5 Ways to Keep the Next Generation in Church

ChurchLeaders | 10/15/2018 | Staff
gemini2323 (Posted by) Level 3
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Recently, I taught a class on missional student ministry with veteran next generation leader Jeff Lovingood from Long Hollow Baptist Church. It was a great class! Each student gave a brief report on a topic of interest. One student shared an article from the Barna group I found to be quite interesting.

Lots of information abounds on young people leaving the church. But not all leave; many stay, thrive and are impacting the world for Christ. Why do they stay? You can read the original article for yourself here, but I want to note the main five points with a few observations. My thoughts are in italics.

Room - Relationships - 20-somethings - Faith - School

1. Make room for meaningful relationships. When comparing 20-somethings who remained active in their faith beyond high school and 20-somethings who dropped out of church, the Barna study uncovered a significant difference between the two. Those who stay were twice as likely to have a close personal friendship with an adult inside the church (59 percent of those who stayed report such a friendship versus 31 percent among those who are no longer active). The same pattern is evident among more intentional relationships such as mentoring—28 percent of Millennials who stay had an adult mentor at the church other than their pastor, compared to 11 percent of dropouts who say the same.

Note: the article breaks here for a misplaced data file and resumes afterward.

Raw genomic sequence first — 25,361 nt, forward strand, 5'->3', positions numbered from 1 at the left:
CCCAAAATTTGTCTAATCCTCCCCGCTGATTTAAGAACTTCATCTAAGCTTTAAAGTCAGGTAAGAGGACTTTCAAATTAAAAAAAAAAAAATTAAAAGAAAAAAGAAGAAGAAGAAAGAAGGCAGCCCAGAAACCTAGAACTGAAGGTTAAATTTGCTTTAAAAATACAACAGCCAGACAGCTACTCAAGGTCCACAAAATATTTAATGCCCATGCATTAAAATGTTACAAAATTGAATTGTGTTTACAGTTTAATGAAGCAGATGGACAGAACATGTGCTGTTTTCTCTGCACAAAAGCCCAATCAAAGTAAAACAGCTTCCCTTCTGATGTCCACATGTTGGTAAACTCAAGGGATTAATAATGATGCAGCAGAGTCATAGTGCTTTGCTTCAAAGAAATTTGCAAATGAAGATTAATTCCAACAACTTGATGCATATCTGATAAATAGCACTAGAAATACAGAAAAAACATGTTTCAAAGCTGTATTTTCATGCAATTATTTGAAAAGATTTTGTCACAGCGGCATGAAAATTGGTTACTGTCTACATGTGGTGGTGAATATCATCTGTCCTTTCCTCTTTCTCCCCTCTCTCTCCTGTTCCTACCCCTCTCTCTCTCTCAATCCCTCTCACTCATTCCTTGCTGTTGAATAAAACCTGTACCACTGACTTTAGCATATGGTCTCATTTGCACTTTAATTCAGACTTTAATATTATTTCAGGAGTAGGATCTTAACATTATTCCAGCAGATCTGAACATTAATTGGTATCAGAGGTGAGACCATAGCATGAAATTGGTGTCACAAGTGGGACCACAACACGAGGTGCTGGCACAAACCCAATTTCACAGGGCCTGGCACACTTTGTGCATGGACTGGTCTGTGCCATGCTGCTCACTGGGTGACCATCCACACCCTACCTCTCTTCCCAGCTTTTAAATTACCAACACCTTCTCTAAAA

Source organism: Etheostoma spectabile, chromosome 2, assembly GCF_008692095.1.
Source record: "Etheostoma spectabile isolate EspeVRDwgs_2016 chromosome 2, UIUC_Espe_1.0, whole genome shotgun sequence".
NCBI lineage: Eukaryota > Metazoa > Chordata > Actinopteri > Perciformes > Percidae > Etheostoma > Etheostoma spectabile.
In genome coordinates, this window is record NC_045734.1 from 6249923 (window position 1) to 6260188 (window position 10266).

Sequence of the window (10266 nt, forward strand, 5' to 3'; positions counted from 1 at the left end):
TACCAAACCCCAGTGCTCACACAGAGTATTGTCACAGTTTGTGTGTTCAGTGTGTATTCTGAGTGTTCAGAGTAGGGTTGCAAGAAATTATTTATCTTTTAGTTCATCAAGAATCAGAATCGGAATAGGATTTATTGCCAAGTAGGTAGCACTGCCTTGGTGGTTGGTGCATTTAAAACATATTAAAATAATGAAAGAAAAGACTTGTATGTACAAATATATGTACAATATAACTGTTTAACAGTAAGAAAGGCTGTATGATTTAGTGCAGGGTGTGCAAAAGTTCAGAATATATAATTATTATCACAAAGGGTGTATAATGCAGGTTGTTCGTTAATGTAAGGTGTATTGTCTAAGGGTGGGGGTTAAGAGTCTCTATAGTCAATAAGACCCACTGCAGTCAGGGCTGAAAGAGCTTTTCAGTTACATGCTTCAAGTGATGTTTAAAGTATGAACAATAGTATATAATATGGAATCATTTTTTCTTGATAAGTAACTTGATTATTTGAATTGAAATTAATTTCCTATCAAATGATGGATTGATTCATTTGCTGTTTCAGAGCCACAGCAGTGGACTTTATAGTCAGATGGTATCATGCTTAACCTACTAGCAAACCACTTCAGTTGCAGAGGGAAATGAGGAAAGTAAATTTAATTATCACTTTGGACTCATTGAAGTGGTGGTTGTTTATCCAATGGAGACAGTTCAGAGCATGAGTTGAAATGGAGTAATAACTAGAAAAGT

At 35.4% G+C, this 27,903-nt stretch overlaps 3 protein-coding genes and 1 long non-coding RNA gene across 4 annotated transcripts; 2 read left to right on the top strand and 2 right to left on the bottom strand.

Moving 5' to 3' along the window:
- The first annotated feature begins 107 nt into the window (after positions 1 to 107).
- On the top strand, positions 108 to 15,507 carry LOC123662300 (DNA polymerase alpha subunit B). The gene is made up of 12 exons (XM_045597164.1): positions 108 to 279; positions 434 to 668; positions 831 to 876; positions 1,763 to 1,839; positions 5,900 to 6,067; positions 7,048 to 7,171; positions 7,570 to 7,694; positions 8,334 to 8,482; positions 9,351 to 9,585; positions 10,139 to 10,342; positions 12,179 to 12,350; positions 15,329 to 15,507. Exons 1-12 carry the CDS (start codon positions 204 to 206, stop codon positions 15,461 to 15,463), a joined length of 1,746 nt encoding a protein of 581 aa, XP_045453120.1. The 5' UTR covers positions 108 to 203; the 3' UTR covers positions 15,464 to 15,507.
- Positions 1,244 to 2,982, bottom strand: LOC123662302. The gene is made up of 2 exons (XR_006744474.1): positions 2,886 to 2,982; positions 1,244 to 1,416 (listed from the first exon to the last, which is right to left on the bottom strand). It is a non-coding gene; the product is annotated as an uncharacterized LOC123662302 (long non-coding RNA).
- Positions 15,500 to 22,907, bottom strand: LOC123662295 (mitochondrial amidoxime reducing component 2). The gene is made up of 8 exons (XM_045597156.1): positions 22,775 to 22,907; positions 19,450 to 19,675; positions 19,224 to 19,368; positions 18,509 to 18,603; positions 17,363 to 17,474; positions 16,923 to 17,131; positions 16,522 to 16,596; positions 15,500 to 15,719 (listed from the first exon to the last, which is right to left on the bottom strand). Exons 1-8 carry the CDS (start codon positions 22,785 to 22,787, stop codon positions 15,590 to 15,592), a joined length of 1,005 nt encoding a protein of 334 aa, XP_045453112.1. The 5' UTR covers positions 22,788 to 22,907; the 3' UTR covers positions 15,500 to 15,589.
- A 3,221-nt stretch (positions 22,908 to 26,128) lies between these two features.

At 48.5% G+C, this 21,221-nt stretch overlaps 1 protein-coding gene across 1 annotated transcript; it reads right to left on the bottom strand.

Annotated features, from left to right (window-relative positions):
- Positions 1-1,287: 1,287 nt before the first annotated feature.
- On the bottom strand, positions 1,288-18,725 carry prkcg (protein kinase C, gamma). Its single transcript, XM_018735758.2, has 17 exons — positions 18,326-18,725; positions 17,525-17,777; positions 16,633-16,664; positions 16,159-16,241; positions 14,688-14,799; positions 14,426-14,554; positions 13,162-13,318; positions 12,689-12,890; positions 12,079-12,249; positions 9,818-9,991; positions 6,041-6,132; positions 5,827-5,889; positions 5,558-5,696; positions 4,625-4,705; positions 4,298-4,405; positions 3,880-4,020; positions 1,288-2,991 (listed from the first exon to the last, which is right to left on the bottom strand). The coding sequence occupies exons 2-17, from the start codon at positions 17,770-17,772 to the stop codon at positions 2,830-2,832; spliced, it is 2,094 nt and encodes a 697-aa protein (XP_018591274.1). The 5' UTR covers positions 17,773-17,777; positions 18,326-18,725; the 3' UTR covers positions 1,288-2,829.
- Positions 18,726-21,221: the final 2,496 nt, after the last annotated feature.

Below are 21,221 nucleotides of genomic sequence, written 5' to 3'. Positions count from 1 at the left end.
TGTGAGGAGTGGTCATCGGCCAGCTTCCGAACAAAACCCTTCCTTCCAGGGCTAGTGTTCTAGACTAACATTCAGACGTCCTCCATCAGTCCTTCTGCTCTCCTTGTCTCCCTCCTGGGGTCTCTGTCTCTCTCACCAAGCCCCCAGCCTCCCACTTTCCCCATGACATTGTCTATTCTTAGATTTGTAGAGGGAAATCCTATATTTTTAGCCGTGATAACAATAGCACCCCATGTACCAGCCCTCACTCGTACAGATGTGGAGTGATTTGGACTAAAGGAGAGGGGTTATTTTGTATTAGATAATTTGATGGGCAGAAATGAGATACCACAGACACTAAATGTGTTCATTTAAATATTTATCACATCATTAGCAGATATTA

Notice “with an adult.” Titus 2 relationships—older men with younger men, older women with younger women—must increasingly be a priority in student ministry.

Discernment - Christians - Christians - Percent - Versus

2. Teach cultural discernment. Active Millennial Christians are more than twice as likely to say they “learned about how Christians can positively contribute to society” compared to those who drop out (46 percent versus 20 percent). Actives are also nearly four times more likely to say they “better understand my purpose in life through church” (45 percent versus 12 percent).

(Excerpt) Read more at: ChurchLeaders
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